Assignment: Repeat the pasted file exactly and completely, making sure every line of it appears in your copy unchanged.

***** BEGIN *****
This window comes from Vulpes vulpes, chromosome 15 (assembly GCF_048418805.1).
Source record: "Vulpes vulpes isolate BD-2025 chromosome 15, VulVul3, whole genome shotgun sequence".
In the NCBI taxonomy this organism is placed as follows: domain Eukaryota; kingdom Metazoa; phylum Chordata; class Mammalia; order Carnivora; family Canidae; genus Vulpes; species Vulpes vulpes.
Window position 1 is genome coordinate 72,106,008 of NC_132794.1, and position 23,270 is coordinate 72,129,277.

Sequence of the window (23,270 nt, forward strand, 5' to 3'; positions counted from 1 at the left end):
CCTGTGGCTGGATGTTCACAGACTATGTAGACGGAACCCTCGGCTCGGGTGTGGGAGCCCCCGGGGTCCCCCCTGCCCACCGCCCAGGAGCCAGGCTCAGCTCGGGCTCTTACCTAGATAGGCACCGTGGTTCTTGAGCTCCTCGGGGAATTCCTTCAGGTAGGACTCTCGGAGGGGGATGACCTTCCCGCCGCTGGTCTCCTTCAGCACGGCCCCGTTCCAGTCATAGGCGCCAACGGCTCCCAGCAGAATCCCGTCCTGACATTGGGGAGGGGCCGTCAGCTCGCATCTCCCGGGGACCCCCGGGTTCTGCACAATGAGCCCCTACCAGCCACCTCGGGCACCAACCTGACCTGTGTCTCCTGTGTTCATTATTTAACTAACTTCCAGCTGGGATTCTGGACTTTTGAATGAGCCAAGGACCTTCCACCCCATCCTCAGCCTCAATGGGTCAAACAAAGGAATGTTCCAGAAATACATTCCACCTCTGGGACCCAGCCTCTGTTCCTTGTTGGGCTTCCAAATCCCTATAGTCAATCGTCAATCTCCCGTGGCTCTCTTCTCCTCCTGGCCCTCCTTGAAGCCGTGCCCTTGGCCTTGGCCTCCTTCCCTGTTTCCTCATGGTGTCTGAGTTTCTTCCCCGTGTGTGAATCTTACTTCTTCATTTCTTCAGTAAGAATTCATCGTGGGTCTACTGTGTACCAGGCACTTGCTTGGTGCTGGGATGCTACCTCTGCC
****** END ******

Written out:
This window comes from Vulpes vulpes, chromosome 15 (assembly GCF_048418805.1).
Source record: "Vulpes vulpes isolate BD-2025 chromosome 15, VulVul3, whole genome shotgun sequence".
In the NCBI taxonomy this organism is placed as follows: domain Eukaryota; kingdom Metazoa; phylum Chordata; class Mammalia; order Carnivora; family Canidae; genus Vulpes; species Vulpes vulpes.
Window position 1 is genome coordinate 72,106,008 of NC_132794.1, and position 23,270 is coordinate 72,129,277.

Sequence of the window (23,270 nt, forward strand, 5' to 3'; positions counted from 1 at the left end):
CCTGTGGCTGGATGTTCACAGACTATGTAGACGGAACCCTCGGCTCGGGTGTGGGAGCCCCCGGGGTCCCCCCTGCCCACCGCCCAGGAGCCAGGCTCAGCTCGGGCTCTTACCTAGATAGGCACCGTGGTTCTTGAGCTCCTCGGGGAATTCCTTCAGGTAGGACTCTCGGAGGGGGATGACCTTCCCGCCGCTGGTCTCCTTCAGCACGGCCCCGTTCCAGTCATAGGCGCCAACGGCTCCCAGCAGAATCCCGTCCTGACATTGGGGAGGGGCCGTCAGCTCGCATCTCCCGGGGACCCCCGGGTTCTGCACAATGAGCCCCTACCAGCCACCTCGGGCACCAACCTGACCTGTGTCTCCTGTGTTCATTATTTAACTAACTTCCAGCTGGGATTCTGGACTTTTGAATGAGCCAAGGACCTTCCACCCCATCCTCAGCCTCAATGGGTCAAACAAAGGAATGTTCCAGAAATACATTCCACCTCTGGGACCCAGCCTCTGTTCCTTGTTGGGCTTCCAAATCCCTATAGTCAATCGTCAATCTCCCGTGGCTCTCTTCTCCTCCTGGCCCTCCTTGAAGCCGTGCCCTTGGCCTTGGCCTCCTTCCCTGTTTCCTCATGGTGTCTGAGTTTCTTCCCCGTGTGTGAATCTTACTTCTTCATTTCTTCAGTAAGAATTCATCGTGGGTCTACTGTGTACCAGGCACTTGCTTGGTGCTGGGATGCTACCTCTGCC